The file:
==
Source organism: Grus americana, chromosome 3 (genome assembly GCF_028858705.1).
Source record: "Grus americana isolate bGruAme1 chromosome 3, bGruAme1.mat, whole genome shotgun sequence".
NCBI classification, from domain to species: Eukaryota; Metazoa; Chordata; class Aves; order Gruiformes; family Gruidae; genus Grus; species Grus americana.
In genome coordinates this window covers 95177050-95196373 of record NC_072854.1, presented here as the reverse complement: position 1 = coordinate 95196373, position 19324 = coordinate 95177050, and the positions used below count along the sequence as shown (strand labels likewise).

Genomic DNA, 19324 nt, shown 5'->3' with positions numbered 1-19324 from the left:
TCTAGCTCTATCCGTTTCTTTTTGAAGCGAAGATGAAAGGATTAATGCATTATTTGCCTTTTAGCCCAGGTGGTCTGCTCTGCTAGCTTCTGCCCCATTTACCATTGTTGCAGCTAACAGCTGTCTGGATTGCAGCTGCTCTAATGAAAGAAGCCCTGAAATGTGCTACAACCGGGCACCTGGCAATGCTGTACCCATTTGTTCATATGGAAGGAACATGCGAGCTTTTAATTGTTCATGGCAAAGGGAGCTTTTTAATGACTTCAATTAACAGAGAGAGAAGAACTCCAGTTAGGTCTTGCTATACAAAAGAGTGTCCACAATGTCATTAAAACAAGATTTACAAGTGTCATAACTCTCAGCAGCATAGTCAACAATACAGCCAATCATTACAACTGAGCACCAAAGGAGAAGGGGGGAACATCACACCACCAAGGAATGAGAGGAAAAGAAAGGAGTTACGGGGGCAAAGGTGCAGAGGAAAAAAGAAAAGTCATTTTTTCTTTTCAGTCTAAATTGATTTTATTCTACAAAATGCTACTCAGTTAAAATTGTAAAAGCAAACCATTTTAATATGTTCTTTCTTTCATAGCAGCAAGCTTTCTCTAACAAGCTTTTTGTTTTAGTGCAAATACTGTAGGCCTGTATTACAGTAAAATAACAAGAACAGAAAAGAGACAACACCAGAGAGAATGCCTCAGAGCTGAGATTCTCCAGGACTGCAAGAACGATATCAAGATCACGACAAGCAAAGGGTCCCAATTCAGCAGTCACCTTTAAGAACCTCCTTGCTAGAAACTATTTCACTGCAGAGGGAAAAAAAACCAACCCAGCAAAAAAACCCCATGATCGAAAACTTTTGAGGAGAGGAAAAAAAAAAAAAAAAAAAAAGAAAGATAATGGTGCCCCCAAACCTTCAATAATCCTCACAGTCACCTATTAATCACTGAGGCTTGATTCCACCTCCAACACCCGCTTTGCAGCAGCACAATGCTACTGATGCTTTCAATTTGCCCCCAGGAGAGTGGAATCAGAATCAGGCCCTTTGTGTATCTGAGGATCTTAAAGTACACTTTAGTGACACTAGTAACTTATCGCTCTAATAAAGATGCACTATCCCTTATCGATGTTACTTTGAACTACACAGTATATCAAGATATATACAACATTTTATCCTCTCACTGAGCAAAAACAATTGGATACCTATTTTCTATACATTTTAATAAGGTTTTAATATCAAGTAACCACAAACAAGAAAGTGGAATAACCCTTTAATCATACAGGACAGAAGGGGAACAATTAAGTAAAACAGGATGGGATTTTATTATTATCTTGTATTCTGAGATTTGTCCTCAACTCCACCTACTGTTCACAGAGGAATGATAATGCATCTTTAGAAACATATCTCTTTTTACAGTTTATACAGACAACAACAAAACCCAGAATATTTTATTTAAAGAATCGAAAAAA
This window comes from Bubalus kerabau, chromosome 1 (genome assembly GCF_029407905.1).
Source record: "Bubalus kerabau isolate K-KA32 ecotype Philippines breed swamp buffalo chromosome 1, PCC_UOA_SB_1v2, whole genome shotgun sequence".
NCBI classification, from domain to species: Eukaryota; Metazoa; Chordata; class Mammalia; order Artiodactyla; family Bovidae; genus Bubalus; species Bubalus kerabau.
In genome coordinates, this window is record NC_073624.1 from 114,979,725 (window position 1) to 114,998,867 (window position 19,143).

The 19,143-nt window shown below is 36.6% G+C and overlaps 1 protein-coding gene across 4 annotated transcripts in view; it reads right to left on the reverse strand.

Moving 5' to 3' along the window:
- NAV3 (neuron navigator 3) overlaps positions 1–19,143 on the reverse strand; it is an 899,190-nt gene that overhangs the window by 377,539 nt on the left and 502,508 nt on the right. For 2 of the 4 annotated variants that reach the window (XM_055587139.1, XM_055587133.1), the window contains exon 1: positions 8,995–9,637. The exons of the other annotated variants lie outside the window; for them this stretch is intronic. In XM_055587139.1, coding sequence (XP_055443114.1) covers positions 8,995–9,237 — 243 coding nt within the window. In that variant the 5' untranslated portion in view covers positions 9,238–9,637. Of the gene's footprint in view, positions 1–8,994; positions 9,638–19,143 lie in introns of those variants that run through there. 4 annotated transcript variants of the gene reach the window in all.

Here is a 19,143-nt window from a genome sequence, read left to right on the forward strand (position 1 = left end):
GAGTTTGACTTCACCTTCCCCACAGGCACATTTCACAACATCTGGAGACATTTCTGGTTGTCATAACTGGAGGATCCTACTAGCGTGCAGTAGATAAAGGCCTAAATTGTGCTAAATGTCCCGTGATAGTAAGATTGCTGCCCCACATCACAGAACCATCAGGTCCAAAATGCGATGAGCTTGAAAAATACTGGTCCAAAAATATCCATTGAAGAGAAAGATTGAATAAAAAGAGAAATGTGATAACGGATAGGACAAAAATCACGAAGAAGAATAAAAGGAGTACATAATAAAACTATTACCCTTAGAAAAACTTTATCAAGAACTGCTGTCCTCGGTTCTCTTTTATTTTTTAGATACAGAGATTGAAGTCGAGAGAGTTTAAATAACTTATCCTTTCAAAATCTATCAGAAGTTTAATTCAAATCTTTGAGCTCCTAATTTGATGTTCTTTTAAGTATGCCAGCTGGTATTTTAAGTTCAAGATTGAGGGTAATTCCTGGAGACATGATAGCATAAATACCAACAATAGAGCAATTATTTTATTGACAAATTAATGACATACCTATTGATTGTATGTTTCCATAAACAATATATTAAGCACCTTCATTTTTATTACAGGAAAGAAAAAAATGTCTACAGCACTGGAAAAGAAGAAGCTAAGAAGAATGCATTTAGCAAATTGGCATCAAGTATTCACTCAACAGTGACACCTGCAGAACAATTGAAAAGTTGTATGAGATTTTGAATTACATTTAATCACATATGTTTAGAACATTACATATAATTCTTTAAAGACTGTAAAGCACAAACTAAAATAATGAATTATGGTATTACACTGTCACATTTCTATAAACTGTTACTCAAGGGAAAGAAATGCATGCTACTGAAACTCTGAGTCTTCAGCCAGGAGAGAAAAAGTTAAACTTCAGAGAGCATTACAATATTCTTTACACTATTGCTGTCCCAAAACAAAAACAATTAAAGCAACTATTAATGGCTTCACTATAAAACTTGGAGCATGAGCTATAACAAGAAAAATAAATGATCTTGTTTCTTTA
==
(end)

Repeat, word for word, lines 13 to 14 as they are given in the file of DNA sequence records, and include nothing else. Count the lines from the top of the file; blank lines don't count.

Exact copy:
- NAV3 (neuron navigator 3) overlaps positions 1–19,143 on the reverse strand; it is an 899,190-nt gene that overhangs the window by 377,539 nt on the left and 502,508 nt on the right. For 2 of the 4 annotated variants that reach the window (XM_055587139.1, XM_055587133.1), the window contains exon 1: positions 8,995–9,637. The exons of the other annotated variants lie outside the window; for them this stretch is intronic. In XM_055587139.1, coding sequence (XP_055443114.1) covers positions 8,995–9,237 — 243 coding nt within the window. In that variant the 5' untranslated portion in view covers positions 9,238–9,637. Of the gene's footprint in view, positions 1–8,994; positions 9,638–19,143 lie in introns of those variants that run through there. 4 annotated transcript variants of the gene reach the window in all.

Here is a 19,143-nt window from a genome sequence, read left to right on the forward strand (position 1 = left end):